1. If you’re having a bad day…


  2. Ahead of the 2 Pop Noire nights curated by Savages happening at the beginning of May in London, this is the new episode of Jehnny Beth’s Radio show presenting some of the bands performing on these nights and concentrating on music she has been discovering while on tour.

    Featuring: No Bra, HTRK, Mount Kimbie, Atlas Sound, ZZZ’s, A Dead Forest Index, Le Vasco and Jimmy Scott.


    5th May @ Shacklewell Arms (£6 entry)
    A Dead Forest Index
    Bashan (Gemma Thompson - Savages)
    Savages (DJ set)

    6th May @ Birthdays (free entry)
    Le Vasco
    Johnny Hostile & Jehnny Beth (electronic set)
    Le Vasco
    Sable Noir
    Romy xx (DJ set)

    Introduction words by Charles Bukowski on a music by Duke Garwood.
    Photo by Jonathan Pilkington www.jonathanpilkington.com



    Hannah Marshall is a young designer who worked with Savages on creating a series of shirts for stage performance.

    (Source: hannahmarshallworld)


  5. SAVAGES tour manager Andy Inglis has been keeping a diary while on the road. It’s a good read and it will take you inside the European tour.
    Toulouse, Barcelona, Madrid, Porto, Milan, Roma, Bologna, Prague, Warsaw, Stockholm, Oslo, Copenhagen…

  6. My favourite band HTRK are coming back with a new album.

    Read more and pre-order here : http://www.theghostlystore.com/products/htrk-psychic-9-5-club


    In this article, The Guardian published an extract from the book written by the former owner of the London Brixton Academy, Simon Parkes, who explains that he managed to make a profit after Kurt Covain’s death by inciting fans and collectors to pay up to £350 for a ticket of the cancelled show.

    I don’t know this man, I have never met him. I know he’s published a book about his life, his input in rock ’n’ roll history and friendship with the stars (a movie is apparently being considered). All of this is true I am sure and he must have done some good work. I wouldn’t be surprised if someone told me he was a nice man, a clever man certainly. But that’s not really the question here.

    What interest me in the excerpt published by The Guardian is the way Parkes explains how he managed to turn the situation around after Cobain’s suicide (thousands of tickets to refund, a quarter of a million pounds in the hole…) from financial loss to economic profit. I was surprised no-one commented on the general tone of the text and cold approach to the situation.

    Showbiz is showbiz. Death is death. Right. But when the two are suddenly holding hands, the story starts to become a little depressing, at least to my eyes.

    This story is actually a great reminder of the state of mind one needs to adopt in order to ‘make it’ in showbusiness. I can hear and read a lot of people impressed by Simon Parkes’ successful business instinct and genius to save his business. I understand. It is impressive indeed, even to me, how detached one must become in order to survive. After all, we are all animals. Parkes’ reaction doesn’t really differ from jungle survival stories you can read about at the Natural History Museum. He had to do what he had to do, to guarantee the survival of his tribe. Understandable in a country where the State doesn’t invest in its live music venues.

    I understand the need to get his money back. But did he really need to make a profit? And then boast about it in a book? Someone died; a brilliant musician who killed himself partly because he was evolving in a soulless business, surrounded by business pricks ready to capitalise and unable to understand his music. If you just listen to this wonderful interview of Steve Albini (here: http://vishkhanna.com/2013/08/16/ep-24-steve-albini/) where he explains “the mostly good but surprisingly sad and surreal” making of ‘In Utero’, you can start imagining what it was really like. They didn’t care if he died as long as they could make money off it. In 2014, we all know that was true.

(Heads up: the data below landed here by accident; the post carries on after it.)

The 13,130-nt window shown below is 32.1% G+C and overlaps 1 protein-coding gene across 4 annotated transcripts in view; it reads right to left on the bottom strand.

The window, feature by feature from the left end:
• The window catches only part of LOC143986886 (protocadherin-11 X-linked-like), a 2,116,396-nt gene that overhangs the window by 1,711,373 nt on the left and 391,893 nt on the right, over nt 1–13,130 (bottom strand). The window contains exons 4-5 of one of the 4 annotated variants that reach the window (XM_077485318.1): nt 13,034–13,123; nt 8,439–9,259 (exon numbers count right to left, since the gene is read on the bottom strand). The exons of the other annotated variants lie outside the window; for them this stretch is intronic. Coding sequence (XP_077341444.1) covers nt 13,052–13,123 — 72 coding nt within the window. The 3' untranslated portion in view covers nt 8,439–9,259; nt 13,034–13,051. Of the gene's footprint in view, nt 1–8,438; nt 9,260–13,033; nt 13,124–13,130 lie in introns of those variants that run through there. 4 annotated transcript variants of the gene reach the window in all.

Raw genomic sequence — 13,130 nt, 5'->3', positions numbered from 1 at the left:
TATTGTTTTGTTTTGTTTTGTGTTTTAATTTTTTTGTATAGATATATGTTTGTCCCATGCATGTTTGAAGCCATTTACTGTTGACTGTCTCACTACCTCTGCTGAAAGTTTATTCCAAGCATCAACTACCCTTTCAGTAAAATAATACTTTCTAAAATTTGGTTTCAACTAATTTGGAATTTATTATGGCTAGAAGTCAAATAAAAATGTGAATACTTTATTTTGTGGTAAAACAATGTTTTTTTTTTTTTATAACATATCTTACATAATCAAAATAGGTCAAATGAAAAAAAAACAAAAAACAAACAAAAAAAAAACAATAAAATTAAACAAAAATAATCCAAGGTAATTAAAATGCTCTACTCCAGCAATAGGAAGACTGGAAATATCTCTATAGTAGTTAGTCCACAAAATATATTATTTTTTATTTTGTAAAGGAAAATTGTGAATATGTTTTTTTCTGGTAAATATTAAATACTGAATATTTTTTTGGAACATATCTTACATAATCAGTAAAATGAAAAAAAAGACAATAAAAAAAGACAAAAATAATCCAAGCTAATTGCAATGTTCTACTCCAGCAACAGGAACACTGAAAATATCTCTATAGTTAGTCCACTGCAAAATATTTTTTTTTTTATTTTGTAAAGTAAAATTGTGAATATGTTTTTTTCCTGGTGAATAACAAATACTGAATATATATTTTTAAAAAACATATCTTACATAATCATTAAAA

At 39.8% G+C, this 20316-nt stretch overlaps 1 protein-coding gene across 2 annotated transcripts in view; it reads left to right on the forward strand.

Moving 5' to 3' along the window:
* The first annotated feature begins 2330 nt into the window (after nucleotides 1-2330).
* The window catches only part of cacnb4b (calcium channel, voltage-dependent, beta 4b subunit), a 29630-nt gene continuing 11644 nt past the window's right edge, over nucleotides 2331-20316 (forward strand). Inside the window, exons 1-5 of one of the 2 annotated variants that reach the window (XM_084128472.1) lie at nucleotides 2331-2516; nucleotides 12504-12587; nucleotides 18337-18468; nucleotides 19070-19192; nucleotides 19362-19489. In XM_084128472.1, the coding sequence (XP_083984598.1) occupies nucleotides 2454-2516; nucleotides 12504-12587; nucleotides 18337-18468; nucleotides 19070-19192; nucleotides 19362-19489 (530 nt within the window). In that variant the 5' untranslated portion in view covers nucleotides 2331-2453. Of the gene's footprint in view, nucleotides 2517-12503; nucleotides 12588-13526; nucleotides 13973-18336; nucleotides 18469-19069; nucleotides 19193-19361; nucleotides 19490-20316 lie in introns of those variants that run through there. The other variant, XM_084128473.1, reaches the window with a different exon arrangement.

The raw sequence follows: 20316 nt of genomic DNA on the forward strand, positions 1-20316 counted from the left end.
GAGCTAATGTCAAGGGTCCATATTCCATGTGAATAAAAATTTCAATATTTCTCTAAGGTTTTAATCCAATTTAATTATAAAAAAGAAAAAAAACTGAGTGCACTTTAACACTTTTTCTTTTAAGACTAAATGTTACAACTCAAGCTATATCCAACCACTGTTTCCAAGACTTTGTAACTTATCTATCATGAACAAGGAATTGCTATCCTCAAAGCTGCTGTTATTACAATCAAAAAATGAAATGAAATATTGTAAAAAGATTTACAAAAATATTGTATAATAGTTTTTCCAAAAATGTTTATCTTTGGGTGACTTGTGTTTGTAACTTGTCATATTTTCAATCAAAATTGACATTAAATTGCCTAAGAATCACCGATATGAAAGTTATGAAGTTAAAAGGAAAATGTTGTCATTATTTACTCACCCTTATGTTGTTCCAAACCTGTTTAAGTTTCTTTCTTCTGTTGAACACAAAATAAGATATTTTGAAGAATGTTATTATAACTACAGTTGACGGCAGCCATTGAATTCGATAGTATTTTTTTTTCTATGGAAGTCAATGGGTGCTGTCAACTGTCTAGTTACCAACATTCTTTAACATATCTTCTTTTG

So I don’t know what kind of man Parkes truly is, but that’s not the point, I am not here to judge him. All I know is that show-business is capable of turning the most human of us into a soulless prick. That’s all I know for sure.


  8. SAVAGES tour manager Andy Inglis provides another insightful guide to change our behaviour in order to save UK Live independent venues.

    Published in The Quietus, this article pretty much covers every aspect of it, no one is forgotten : promoters, owners, bands, agents, audience and politicians.

    To mark Independent Venue Week, that’s probably the best read you’ll find on the subject.


  9. By photographer Jonathan Pilkington at Auckland Laneway festival, New Zealand

  10. dezzoster:

    Many of you have seen the video series that I recently participated in, Hysterical Literature,  from photographer and friend Clayton Cubitt. In response to the videos, many people have commented on different aspects of the project. There are few topics these days that continue to remain as sensitive as sex. I personally want to respond to Reid Singer’s article, which questions the integrity of creativity when mixed with a fair dose of sexuality. Can it be considered art if influenced by sex, and if so, will it ever enter the elitist echelon of “high brow” art? 

    First and foremost, I’m an artist and curator. Most people know me as such, and not as a model, actor, or sexual deviant (well, at least the first two), so you can imagine that this would be reason enough to contribute to the conversation. I could start off by going into the history of sex and why it’s taboo, how its relation to the progress of agriculture and the ties to religion directly correlate to its controversy in art. Though I would rather debug its negative implications, so we can begin to view art, and in turn, the human condition removed from a shit-colored lens.